Science Advisor
Homework Helper
10,639
1,667
Sorry, it's the dirac delta function, so ##\delta(t)##. Yea what should I add?
When I try to substitute your ##u_h(t)## into the (homogeneous) DE, it does not work.

PF rules forbid me from telling you the solution, but I can tell you how I would look for it if I were doing the problem.

I would set ##v(t) = u'(t)## and then solve the de ##t v'(t) - v(t) = \delta(t).## From there, ##u(t) = \int v(t) \, dt.##

BTW: there seem to be serious problems if your right-hand-side is ##\delta(t)## exactly; I think it would be better to use ##\delta(t-t_0)##, then see if there is a sensible limit of the solution when you try to take ##t_0 \to 0.## Alternatively, you could take the de to be ##(t-t_0) u''(t) - u'(t) = \delta(t),## then look at what happens to the solution as ##t_0 \to 0.##
 

dRic2

Gold Member
396
71
I've never studied differential equation with a Dirac delta function, but I have encountered them several times in my studies. In the books I read authors usually change the delta into a "source condition", that is they change the equation into something like this:
$$t u'' - u' = 0$$
with ##\lim_{t \rightarrow 0} u(t) = 1##. Is this wrong ? I am asking because I'm interested and I do not know if I remember it correctly.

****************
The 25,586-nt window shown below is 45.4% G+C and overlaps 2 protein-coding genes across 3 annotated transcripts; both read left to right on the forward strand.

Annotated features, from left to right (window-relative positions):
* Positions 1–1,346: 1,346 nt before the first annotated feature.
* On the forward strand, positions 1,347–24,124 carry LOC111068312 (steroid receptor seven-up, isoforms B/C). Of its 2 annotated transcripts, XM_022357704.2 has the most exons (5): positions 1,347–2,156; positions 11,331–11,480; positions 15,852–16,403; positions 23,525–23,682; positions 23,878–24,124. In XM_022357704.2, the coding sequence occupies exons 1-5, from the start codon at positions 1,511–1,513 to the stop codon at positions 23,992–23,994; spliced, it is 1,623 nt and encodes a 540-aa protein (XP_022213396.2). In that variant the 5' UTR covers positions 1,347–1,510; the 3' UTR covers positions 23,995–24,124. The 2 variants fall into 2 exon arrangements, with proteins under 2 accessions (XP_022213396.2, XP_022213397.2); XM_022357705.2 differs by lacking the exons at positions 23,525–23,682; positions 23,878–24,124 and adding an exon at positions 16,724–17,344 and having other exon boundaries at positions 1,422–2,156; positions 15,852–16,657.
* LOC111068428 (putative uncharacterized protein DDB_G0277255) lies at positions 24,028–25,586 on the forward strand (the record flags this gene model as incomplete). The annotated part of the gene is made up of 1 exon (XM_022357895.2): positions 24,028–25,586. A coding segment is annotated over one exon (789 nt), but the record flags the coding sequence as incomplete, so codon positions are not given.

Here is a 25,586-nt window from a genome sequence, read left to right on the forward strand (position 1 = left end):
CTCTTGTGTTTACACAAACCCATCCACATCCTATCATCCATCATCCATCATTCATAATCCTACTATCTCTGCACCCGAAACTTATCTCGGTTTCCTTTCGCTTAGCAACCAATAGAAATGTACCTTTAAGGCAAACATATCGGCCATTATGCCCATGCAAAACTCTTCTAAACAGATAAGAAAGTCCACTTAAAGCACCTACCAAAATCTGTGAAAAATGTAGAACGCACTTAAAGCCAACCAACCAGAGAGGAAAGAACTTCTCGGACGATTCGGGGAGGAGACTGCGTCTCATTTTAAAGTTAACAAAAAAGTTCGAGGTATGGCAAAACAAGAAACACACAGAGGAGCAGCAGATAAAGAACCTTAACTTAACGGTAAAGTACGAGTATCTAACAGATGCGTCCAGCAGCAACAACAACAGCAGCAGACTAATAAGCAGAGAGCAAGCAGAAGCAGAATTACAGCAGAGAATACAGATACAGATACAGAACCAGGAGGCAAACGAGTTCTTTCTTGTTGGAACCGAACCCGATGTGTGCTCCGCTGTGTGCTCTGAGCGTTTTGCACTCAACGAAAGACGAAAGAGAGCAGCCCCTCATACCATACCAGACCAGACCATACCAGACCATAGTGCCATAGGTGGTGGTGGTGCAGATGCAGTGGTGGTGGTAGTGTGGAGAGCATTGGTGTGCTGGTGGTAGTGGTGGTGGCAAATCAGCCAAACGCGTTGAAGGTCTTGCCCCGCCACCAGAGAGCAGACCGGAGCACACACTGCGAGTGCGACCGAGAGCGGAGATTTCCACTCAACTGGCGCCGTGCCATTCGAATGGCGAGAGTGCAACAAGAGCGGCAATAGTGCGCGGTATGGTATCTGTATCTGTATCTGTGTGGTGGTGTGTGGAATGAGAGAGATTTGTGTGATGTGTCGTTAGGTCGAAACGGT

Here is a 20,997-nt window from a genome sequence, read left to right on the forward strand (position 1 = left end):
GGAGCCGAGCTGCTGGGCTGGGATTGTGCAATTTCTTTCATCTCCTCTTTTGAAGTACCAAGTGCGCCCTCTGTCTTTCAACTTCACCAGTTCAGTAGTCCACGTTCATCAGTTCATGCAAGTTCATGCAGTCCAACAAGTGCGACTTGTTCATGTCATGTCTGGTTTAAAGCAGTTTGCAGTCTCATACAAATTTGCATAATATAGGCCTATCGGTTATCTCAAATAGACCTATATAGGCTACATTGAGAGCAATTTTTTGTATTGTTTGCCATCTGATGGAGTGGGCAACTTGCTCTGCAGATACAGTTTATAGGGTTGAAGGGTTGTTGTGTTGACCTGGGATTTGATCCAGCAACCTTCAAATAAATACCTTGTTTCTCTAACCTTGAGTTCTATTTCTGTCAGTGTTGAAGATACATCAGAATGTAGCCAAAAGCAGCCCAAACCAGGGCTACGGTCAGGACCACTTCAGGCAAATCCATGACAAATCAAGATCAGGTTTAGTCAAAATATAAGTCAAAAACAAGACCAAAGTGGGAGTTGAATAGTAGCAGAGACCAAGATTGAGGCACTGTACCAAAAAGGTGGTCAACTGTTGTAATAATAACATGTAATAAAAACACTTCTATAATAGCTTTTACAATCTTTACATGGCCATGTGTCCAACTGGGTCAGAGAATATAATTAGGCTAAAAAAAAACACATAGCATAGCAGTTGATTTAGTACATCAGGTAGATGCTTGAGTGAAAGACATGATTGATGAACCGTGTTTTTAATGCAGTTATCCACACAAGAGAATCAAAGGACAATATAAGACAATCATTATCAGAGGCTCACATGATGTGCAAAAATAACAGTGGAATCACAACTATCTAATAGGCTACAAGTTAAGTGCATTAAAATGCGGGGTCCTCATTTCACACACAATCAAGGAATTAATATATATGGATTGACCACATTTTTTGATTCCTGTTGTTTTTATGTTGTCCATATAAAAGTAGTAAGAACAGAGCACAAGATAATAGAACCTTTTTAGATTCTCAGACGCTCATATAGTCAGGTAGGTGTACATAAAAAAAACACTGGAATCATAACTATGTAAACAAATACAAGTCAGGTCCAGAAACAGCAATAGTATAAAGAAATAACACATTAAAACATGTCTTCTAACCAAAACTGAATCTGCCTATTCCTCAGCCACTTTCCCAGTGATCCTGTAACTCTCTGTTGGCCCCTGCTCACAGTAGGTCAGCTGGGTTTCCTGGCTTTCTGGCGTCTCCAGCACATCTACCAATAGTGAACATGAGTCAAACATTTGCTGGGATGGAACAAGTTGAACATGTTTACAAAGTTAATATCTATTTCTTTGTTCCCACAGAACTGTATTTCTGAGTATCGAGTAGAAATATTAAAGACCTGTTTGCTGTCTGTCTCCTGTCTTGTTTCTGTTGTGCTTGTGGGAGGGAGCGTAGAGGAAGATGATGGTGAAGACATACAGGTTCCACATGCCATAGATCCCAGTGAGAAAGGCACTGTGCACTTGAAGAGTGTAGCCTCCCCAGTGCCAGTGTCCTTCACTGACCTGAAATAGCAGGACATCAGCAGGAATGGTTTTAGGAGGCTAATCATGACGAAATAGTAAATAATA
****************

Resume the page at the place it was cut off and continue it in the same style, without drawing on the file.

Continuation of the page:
PS: BTW shouldn't it be easier to use Fourier or Laplace transform ?
 

joshmccraney

Gold Member
1,612
42
When I try to substitute your ##u_h(t)## into the (homogeneous) DE, it does not work.

PF rules forbid me from telling you the solution, but I can tell you how I would look for it if I were doing the problem.

I would set ##v(t) = u'(t)## and then solve the de ##t v'(t) - v(t) = \delta(t).## From there, ##u(t) = \int v(t) \, dt.##

BTW: there seem to be serious problems if your right-hand-side is ##\delta(t)## exactly; I think it would be better to use ##\delta(t-t_0)##, then see if there is a sensible limit of the solution when you try to take ##t_0 \to 0.## Alternatively, you could take the de to be ##(t-t_0) u''(t) - u'(t) = \delta(t),## then look at what happens to the solution as ##t_0 \to 0.##